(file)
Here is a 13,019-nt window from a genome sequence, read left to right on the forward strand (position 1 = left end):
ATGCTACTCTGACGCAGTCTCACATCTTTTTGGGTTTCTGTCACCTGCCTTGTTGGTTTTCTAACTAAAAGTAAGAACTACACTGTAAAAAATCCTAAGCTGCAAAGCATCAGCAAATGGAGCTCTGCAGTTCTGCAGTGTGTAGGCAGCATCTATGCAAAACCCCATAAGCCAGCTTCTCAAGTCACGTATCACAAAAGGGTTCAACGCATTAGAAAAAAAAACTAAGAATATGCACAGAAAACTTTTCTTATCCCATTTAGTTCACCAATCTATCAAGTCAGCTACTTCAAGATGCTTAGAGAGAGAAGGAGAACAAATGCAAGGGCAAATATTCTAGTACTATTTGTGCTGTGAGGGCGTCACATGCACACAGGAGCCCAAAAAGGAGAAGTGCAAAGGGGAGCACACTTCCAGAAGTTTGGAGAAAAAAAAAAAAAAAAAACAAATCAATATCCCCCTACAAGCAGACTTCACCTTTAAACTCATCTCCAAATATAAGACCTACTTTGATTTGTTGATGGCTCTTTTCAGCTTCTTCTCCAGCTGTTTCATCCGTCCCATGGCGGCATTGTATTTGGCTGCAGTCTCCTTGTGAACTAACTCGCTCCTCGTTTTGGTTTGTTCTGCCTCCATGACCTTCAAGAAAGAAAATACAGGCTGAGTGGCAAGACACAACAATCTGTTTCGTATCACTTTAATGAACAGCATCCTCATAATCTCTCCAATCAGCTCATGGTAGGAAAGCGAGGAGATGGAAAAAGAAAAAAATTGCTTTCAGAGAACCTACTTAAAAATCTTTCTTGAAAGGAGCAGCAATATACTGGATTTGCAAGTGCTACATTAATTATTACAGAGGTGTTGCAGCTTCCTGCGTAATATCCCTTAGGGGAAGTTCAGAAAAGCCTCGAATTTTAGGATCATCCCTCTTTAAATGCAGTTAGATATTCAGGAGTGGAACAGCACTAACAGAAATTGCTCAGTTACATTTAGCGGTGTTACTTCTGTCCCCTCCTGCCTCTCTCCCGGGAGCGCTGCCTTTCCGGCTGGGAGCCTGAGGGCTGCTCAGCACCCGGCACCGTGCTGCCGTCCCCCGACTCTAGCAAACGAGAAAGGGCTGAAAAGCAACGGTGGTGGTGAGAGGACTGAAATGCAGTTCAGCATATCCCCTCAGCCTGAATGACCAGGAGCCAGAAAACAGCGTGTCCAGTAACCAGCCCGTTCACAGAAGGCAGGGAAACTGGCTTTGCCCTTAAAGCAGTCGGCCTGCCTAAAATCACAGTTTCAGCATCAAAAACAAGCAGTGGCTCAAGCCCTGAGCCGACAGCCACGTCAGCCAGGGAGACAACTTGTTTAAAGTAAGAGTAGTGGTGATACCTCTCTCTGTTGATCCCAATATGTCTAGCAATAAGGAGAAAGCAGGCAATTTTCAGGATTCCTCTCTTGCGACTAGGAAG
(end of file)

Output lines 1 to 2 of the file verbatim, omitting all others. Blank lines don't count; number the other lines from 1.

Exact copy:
Here is a 13,019-nt window from a genome sequence, read left to right on the forward strand (position 1 = left end):
ATGCTACTCTGACGCAGTCTCACATCTTTTTGGGTTTCTGTCACCTGCCTTGTTGGTTTTCTAACTAAAAGTAAGAACTACACTGTAAAAAATCCTAAGCTGCAAAGCATCAGCAAATGGAGCTCTGCAGTTCTGCAGTGTGTAGGCAGCATCTATGCAAAACCCCATAAGCCAGCTTCTCAAGTCACGTATCACAAAAGGGTTCAACGCATTAGAAAAAAAAACTAAGAATATGCACAGAAAACTTTTCTTATCCCATTTAGTTCACCAATCTATCAAGTCAGCTACTTCAAGATGCTTAGAGAGAGAAGGAGAACAAATGCAAGGGCAAATATTCTAGTACTATTTGTGCTGTGAGGGCGTCACATGCACACAGGAGCCCAAAAAGGAGAAGTGCAAAGGGGAGCACACTTCCAGAAGTTTGGAGAAAAAAAAAAAAAAAAAACAAATCAATATCCCCCTACAAGCAGACTTCACCTTTAAACTCATCTCCAAATATAAGACCTACTTTGATTTGTTGATGGCTCTTTTCAGCTTCTTCTCCAGCTGTTTCATCCGTCCCATGGCGGCATTGTATTTGGCTGCAGTCTCCTTGTGAACTAACTCGCTCCTCGTTTTGGTTTGTTCTGCCTCCATGACCTTCAAGAAAGAAAATACAGGCTGAGTGGCAAGACACAACAATCTGTTTCGTATCACTTTAATGAACAGCATCCTCATAATCTCTCCAATCAGCTCATGGTAGGAAAGCGAGGAGATGGAAAAAGAAAAAAATTGCTTTCAGAGAACCTACTTAAAAATCTTTCTTGAAAGGAGCAGCAATATACTGGATTTGCAAGTGCTACATTAATTATTACAGAGGTGTTGCAGCTTCCTGCGTAATATCCCTTAGGGGAAGTTCAGAAAAGCCTCGAATTTTAGGATCATCCCTCTTTAAATGCAGTTAGATATTCAGGAGTGGAACAGCACTAACAGAAATTGCTCAGTTACATTTAGCGGTGTTACTTCTGTCCCCTCCTGCCTCTCTCCCGGGAGCGCTGCCTTTCCGGCTGGGAGCCTGAGGGCTGCTCAGCACCCGGCACCGTGCTGCCGTCCCCCGACTCTAGCAAACGAGAAAGGGCTGAAAAGCAACGGTGGTGGTGAGAGGACTGAAATGCAGTTCAGCATATCCCCTCAGCCTGAATGACCAGGAGCCAGAAAACAGCGTGTCCAGTAACCAGCCCGTTCACAGAAGGCAGGGAAACTGGCTTTGCCCTTAAAGCAGTCGGCCTGCCTAAAATCACAGTTTCAGCATCAAAAACAAGCAGTGGCTCAAGCCCTGAGCCGACAGCCACGTCAGCCAGGGAGACAACTTGTTTAAAGTAAGAGTAGTGGTGATACCTCTCTCTGTTGATCCCAATATGTCTAGCAATAAGGAGAAAGCAGGCAATTTTCAGGATTCCTCTCTTGCGACTAGGAAG